To anchor a personal cue you use a past history as mentioned above and add a few steps. Sit back in a comfortable chair, close your eyes and relive your three most confident events/moments of your life. When you won the spelling bee, conquered “widow maker hill for the first time”, finished your first race, won for the first time, etc. As you are reliving these moments really feel the emotions you were experiencing at the time, feel your back straighten as you proudly look out into the crowd. Feel your face flush as you can’t hold back a happy, satisfied grin, truly relive those moments. When you are feeling the positive, confident emotions created by reliving these moments “anchor” those emotions by doing the physical action you have chosen and/or repeating the short phrase you picked. With repetition you will anchor the feeling so strongly that by simply saying and or doing your performance cue you immediately enter the state that you have anchored.

Lastly, if you aren’t injured, remember to laugh, you are human, you make mistakes, big deal. Marla Streb put it best when I was trying to console her after a poor performance. She said, “Gene, its only a bike race, it not like we are saving lives”. That is good perspective.

“A champion isn’t someone who wins all the time. A Champion is someone who can suffer great adversity and come back to win again”

Yes, no matter which of the above methods you use it will take work but all things worth having (like peace of mind) require work. Knowledge is worthless without action!

mountain biking in Sedona

Mountain Bike Skills, How to Ride Your Best Under Pressure

This is an updated version of a mountain bike skills article I wrote in 2010. It starts off about racing but my answers will help in any “pressure situation” on trail (an unexpected gnarly rock garden, a challenging and/or exposed section of trail, etc).  I had received this email from a student:

“Hi Gene,
I’ve really started to feel the effects of your camp and my technique has got a hell of a lot better, when I’m racing i feel so confident and fast in practice.

But then when it gets to seeding and race runs this all goes out of the window and i just end up falling off, I’m not riding outside of my limits and i know that i can ride well enough to be threatening the top spot in my category but i just seem to not be able to manage the pressure and the mental side of things.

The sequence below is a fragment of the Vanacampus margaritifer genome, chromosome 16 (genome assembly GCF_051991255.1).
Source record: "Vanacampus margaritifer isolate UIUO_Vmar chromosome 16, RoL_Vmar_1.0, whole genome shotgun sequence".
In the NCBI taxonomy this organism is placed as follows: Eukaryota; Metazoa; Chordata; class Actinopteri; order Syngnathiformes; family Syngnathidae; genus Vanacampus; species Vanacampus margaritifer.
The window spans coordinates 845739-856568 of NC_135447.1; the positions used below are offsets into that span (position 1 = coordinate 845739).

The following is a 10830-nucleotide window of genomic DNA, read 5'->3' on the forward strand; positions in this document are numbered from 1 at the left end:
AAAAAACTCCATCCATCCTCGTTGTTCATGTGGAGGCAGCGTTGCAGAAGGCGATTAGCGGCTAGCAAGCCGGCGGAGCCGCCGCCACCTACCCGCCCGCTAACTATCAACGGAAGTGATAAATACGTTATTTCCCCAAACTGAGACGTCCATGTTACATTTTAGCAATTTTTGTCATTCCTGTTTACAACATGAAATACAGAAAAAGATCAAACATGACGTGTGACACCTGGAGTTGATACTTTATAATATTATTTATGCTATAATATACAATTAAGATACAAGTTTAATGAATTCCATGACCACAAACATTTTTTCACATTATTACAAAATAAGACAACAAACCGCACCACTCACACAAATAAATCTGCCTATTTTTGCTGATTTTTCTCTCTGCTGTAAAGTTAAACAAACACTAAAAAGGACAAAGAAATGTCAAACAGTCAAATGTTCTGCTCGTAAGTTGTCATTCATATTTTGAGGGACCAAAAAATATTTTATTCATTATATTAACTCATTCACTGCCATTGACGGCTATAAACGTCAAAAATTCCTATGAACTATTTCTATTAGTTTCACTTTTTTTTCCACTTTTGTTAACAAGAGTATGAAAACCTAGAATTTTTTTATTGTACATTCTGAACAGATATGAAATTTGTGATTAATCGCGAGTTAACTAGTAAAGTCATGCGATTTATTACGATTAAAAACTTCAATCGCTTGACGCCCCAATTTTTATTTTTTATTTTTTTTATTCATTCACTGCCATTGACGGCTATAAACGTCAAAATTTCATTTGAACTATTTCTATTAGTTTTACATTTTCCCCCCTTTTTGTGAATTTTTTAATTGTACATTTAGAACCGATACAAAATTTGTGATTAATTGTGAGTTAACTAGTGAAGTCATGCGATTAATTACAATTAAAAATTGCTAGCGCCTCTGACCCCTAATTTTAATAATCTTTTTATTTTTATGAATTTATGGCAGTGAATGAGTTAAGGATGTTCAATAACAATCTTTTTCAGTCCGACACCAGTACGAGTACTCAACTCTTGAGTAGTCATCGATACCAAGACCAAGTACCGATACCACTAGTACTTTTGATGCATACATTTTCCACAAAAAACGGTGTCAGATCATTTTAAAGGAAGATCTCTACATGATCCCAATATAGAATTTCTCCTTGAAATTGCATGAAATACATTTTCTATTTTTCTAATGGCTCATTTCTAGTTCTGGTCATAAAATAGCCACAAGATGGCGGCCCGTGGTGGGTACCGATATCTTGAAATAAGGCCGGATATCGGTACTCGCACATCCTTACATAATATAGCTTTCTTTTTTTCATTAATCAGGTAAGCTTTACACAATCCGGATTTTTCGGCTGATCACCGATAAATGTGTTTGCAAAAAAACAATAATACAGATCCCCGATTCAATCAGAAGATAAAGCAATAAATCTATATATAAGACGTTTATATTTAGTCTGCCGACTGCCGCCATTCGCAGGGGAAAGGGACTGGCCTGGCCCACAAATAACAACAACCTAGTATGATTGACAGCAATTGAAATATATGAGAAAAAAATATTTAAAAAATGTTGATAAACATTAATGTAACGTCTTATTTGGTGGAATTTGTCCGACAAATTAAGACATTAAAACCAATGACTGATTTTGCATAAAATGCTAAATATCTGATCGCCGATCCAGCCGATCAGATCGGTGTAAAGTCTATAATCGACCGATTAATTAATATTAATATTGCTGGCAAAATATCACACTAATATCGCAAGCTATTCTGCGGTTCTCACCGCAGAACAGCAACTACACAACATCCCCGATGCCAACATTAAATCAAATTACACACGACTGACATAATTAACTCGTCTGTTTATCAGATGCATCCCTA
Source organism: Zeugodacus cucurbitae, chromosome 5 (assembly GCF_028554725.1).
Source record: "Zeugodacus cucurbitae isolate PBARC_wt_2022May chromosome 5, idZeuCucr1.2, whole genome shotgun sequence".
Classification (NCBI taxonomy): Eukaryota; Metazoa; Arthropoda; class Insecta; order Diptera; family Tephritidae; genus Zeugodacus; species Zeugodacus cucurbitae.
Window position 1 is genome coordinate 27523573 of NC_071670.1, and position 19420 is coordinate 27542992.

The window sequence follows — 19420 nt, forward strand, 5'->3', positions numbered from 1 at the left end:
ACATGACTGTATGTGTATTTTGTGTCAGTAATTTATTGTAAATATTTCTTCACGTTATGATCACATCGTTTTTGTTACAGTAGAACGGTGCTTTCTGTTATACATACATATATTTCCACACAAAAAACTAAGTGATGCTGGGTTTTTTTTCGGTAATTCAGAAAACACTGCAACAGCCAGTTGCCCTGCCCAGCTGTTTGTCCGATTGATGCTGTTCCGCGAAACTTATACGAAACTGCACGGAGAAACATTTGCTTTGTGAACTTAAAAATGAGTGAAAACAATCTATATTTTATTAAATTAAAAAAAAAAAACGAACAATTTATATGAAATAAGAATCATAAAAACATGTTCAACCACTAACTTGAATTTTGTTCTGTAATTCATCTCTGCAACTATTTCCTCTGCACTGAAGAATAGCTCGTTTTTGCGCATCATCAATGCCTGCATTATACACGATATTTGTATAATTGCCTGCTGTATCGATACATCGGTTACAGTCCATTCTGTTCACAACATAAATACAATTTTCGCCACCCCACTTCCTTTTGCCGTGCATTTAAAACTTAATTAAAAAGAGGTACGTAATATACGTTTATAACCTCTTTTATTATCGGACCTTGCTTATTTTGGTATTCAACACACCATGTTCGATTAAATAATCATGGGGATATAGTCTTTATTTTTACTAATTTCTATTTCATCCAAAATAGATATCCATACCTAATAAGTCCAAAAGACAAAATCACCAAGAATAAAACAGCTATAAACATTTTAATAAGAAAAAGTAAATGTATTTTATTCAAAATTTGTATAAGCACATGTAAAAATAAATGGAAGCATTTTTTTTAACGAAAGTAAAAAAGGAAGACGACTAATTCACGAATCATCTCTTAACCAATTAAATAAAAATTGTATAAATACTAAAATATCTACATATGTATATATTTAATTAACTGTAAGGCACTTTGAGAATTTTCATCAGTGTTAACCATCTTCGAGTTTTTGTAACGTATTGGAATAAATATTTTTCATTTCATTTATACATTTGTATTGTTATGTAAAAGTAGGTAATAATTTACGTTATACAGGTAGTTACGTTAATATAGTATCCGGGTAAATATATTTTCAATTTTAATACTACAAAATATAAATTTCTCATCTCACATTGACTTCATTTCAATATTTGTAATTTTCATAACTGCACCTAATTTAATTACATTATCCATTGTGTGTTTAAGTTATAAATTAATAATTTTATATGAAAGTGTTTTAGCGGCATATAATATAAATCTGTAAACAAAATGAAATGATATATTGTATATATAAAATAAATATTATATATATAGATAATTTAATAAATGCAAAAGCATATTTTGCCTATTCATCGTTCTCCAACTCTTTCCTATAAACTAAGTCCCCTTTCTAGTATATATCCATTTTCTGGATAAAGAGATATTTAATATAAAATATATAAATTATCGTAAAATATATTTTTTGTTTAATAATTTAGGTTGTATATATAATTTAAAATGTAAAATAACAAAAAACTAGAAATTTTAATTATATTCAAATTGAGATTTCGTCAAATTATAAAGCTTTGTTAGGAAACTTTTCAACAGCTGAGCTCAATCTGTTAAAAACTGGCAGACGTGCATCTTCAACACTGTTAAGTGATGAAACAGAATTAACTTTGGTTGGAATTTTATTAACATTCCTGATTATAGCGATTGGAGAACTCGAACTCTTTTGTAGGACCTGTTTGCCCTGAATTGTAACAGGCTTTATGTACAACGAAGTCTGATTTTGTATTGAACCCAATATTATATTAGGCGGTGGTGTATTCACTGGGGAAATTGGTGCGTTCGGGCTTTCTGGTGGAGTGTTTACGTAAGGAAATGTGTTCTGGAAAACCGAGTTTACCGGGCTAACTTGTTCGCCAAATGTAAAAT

Any tips on race mentality etc??”

My updated answer for anytime you are mountain biking, not just racing:

This a tough thing for many racers and as I mentioned a few times in our camp, what good are all the mountain bike skills if you can’t use them when needed?

Before we get to your mental game, have you mastered the skills from the camp? As you know, one of my favorite sayings is, “Amateurs practice until they get it right, pros practice until they can’t get it wrong”. WHAT THIS MEANS IS,  just because you can do a skill doesn’t mean it is now hardwired as your “go to” skill. Your old habits are likely still dominant so the second you feel pressure your body reverts to what it knows best, you old, self taught “survival” skills. As you know, change takes work! The longer you have gone without learning the correct skills the more ingrained your bad habits are and the more likely they will fire under pressure instead of the correct skills. Double up your drill time and practice like Jerry Rice (who spent 99% of his football related time practicing) and you will overpower your old habits and create new, correct habits.

mountain bike skills

Mary Pat executing proper mountain bike skills over a log pile in our Durango camp last summer.

You can also toughen up your mental game. First, remember there is no difference between a race and a practice run, same track, same racer, same bike, same goal. The only difference between your race run and a practice run is the pressure YOU but on the run. Treat your race run as another practice run (especially if you are doing timed practice runs using a stopwatch) then, read these two blog posts and practice the mental skills in them: http://betterride.net/blog/2010/are-you-tough-part-1/ and http://betterride.net/blog/2010/are-you-tough-part-2/ and most importantly read, study, practice, master one of these books from your homework assignment:

The New Toughness Training for Sports: Mental, Emotional, and Physical Conditioning from One of the World’s Premier Sports Psychologists
by James E. Leohr, Chris Evert, Dan Jansen

Excellent book with work sheets to help you practice what it teaches.

The Mental Edge: Maximize Your Sports Potential with the Mind/Body Connection
by Ken Baum, Richard Trubo

Excellent book with work sheets to help you practice what it teaches.

Body Mind Mastery: Creating Success in Sport and Life
by Dan Millman

Really, really great book that goes a little deeper into why you compete in sports and helps you integrate sport and life (helps you see and create balance in your life so the sport does not take over your life).

mountain bike skills

Jon Widen staying centered while descending one of the steepest lines at Whistler!

Most importantly have fun! That’s what keeps Steve Peat and Minnaar on top.